In September 2023, the Logan Aldridge v. PurFoods LLC dba Mom’s Meals lawsuit was filed in the U.S. District Court for the Southern District of Iowa representing plaintiff Logan Aldridge and likewise situated people whose PII and PHI were exposed in the incident. The lawsuit claims PurFoods was unable to appropriately protect its system which led to a massive data breach that impacted over 1.2 million people, and then unnecessarily delayed the sending of breach notification letters, which the impacted individuals received over 7 months after the network breach and after over 6 months from discovering the data breach. Although PurFoods published a substitute breach notice on its online site, the page was not indexed, so the search engines could not read the page and did not include it in the search engine listings, suggesting that PurFoods was making an effort to hide the data breach.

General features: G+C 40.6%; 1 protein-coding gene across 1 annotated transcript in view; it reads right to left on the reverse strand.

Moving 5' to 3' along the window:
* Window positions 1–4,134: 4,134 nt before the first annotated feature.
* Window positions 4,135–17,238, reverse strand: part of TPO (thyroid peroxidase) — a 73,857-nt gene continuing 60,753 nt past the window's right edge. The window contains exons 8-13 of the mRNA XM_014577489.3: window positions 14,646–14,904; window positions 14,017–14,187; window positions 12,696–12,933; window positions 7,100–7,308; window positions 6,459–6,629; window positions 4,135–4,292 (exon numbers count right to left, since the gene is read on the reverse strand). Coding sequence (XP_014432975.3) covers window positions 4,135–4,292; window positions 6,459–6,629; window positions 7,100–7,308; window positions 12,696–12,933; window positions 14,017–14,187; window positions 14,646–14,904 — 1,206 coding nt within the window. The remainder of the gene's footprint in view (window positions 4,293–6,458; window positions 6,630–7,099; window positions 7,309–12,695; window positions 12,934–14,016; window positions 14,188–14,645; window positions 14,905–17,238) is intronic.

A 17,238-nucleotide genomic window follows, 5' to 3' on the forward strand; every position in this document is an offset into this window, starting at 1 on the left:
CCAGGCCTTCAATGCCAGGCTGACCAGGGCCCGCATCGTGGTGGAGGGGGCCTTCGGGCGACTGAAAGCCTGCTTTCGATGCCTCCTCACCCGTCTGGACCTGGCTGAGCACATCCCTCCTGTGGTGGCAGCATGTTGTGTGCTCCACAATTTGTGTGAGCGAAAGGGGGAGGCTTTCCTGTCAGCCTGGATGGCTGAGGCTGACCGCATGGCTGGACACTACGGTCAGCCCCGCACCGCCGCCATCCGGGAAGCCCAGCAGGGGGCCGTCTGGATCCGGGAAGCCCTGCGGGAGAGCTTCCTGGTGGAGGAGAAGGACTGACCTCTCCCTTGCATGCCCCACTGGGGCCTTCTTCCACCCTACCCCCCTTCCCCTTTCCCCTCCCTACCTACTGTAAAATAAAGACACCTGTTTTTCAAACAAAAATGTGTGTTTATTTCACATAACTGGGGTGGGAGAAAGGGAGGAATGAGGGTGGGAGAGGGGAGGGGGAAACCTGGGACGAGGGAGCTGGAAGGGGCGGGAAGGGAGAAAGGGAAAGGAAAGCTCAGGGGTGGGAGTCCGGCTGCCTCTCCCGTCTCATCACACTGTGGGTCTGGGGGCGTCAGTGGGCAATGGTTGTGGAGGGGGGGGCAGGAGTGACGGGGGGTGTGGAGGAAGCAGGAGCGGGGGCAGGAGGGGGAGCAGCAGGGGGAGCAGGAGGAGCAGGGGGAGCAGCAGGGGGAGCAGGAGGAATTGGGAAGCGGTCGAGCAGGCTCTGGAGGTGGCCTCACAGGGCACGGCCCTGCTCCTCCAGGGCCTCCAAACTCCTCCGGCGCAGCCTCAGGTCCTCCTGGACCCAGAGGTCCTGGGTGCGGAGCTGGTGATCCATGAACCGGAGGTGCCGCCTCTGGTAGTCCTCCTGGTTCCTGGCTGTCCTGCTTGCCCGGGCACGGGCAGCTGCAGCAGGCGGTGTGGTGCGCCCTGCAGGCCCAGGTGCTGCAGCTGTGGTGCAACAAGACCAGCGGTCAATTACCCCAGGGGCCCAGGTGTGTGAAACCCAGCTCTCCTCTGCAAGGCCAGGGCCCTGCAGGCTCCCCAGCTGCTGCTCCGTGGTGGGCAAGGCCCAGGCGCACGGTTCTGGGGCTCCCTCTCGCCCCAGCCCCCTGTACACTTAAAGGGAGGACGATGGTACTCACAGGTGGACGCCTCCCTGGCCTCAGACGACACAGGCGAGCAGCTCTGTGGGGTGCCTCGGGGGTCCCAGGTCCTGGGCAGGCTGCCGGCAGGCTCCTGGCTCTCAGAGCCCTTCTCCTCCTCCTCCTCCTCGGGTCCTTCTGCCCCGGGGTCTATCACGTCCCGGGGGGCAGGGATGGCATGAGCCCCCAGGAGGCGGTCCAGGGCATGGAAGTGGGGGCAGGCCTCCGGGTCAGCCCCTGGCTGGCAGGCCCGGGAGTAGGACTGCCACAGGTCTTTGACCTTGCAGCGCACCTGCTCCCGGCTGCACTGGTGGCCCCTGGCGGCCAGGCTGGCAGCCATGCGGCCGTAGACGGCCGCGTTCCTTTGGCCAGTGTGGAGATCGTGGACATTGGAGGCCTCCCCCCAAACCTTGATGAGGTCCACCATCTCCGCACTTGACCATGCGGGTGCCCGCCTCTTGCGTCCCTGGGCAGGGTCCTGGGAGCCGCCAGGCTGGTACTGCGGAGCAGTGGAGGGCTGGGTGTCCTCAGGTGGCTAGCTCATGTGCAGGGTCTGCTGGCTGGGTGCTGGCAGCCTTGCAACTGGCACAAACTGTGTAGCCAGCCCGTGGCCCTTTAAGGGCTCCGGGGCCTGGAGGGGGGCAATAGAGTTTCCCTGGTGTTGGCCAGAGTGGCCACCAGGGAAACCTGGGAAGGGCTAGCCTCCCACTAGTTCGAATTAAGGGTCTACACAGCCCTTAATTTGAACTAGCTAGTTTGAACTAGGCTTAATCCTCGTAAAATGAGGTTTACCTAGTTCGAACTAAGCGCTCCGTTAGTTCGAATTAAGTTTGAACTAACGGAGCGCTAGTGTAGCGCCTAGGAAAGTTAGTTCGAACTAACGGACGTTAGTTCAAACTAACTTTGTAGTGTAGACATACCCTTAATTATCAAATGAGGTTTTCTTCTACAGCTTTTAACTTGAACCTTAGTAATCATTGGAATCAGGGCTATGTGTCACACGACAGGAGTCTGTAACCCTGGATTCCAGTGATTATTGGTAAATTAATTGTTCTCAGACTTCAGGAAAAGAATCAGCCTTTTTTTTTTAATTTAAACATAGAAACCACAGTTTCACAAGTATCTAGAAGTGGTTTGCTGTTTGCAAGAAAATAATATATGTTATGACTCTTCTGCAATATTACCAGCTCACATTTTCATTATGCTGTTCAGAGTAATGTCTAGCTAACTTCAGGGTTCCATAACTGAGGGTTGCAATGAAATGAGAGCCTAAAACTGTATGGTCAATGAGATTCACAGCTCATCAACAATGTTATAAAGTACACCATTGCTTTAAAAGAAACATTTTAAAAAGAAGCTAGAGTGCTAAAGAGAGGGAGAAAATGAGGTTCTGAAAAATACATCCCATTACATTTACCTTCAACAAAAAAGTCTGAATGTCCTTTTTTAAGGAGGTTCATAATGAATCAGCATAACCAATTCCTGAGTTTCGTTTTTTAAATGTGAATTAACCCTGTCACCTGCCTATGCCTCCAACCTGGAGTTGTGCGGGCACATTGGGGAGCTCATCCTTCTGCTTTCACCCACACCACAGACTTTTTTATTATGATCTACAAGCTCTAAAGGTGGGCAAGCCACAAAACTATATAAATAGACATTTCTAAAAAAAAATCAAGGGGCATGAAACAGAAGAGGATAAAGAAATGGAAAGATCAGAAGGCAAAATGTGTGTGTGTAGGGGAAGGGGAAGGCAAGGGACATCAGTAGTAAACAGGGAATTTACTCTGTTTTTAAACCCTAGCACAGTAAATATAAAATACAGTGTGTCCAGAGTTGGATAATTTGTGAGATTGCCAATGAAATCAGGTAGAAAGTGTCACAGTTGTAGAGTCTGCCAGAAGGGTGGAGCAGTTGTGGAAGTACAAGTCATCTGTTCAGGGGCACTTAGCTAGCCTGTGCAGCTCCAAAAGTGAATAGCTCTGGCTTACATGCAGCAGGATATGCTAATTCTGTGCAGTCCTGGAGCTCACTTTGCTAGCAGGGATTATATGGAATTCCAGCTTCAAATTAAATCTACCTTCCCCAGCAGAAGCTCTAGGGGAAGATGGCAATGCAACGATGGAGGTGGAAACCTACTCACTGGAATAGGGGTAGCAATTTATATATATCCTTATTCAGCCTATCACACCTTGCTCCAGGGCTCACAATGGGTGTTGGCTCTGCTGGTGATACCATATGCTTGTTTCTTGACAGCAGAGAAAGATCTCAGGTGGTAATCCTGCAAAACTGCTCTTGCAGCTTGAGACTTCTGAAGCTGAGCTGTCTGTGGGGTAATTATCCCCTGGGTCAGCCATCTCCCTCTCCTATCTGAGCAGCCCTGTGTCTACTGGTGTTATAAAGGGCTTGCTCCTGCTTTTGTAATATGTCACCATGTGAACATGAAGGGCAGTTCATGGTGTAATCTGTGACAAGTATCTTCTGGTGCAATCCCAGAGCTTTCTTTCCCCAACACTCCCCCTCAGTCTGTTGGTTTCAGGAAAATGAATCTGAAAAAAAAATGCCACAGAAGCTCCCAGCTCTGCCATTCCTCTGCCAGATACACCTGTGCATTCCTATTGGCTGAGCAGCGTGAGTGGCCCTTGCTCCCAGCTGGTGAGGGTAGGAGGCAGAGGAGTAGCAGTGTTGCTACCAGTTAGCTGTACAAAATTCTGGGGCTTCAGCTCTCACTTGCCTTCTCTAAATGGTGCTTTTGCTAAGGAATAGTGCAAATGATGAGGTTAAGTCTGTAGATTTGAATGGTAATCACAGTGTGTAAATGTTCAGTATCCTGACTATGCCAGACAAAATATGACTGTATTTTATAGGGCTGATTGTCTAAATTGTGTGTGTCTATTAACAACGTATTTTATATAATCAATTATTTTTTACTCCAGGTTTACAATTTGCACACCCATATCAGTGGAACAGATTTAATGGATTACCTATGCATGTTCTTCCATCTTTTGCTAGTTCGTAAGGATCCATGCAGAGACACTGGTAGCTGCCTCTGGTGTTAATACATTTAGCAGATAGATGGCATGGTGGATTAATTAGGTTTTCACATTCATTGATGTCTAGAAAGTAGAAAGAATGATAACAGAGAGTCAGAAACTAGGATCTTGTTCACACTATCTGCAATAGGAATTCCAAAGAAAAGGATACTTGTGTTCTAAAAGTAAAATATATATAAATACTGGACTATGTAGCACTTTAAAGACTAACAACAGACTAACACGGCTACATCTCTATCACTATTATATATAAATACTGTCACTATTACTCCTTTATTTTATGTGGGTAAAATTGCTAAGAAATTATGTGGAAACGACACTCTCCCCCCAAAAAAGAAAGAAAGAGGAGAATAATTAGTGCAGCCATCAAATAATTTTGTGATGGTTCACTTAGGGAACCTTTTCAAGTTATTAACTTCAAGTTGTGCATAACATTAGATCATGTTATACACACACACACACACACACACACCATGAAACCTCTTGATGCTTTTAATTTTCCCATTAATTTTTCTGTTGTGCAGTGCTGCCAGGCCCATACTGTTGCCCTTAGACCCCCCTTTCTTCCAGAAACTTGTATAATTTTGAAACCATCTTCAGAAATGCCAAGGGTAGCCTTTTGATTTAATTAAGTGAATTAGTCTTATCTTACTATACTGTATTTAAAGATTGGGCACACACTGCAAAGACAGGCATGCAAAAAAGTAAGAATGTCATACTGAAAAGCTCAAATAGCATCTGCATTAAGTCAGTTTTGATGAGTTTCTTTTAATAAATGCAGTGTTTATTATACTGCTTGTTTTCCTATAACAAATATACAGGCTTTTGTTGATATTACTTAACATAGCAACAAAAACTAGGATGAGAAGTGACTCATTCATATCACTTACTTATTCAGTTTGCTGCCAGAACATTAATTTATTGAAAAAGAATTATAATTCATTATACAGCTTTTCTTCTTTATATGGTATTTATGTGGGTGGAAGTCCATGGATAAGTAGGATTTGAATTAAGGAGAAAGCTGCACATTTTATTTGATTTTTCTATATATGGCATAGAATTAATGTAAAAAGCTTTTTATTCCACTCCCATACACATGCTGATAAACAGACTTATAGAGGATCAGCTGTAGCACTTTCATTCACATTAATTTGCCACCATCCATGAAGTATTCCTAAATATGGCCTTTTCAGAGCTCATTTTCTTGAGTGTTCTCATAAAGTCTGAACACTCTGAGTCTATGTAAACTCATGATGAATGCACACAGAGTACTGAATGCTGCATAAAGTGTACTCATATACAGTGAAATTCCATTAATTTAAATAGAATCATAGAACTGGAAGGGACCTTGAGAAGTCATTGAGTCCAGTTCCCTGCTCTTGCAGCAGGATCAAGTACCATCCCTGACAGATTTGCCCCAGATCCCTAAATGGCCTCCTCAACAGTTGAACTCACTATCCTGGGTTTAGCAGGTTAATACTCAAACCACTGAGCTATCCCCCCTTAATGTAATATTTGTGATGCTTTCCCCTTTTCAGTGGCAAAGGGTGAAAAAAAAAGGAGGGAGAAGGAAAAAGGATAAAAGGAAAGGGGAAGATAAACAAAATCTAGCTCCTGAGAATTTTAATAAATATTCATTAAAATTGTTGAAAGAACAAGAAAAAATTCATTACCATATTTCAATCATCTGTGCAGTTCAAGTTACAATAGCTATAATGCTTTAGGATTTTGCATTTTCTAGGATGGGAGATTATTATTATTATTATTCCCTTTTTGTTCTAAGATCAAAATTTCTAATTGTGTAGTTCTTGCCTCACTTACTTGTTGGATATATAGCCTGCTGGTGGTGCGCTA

The lawsuit claims the PII/PHI of the plaintiff and class members are currently in the possession of a ransomware actor who plans to sell or leak the information on the dark web. The plaintiff and class members have an impending risk of identity theft and fraud to deal with. The lawsuit claims negligence, negligence per se, unjust enrichment, breach of implied contract, breach of confidence, bailment, and breach of implied covenant of good faith and fair dealing and wants a jury trial, class-action status, declaratory relief, monetary damages, injunctive relief, statutory damages, equitable relief, and punitive damages.
Attorney Timothy M. Hansen of the law agency Hansen Reynolds LLC and Attorney Nicholas J. Mauro of the Carney & Appleby Law Agency are representing the plaintiff and class members.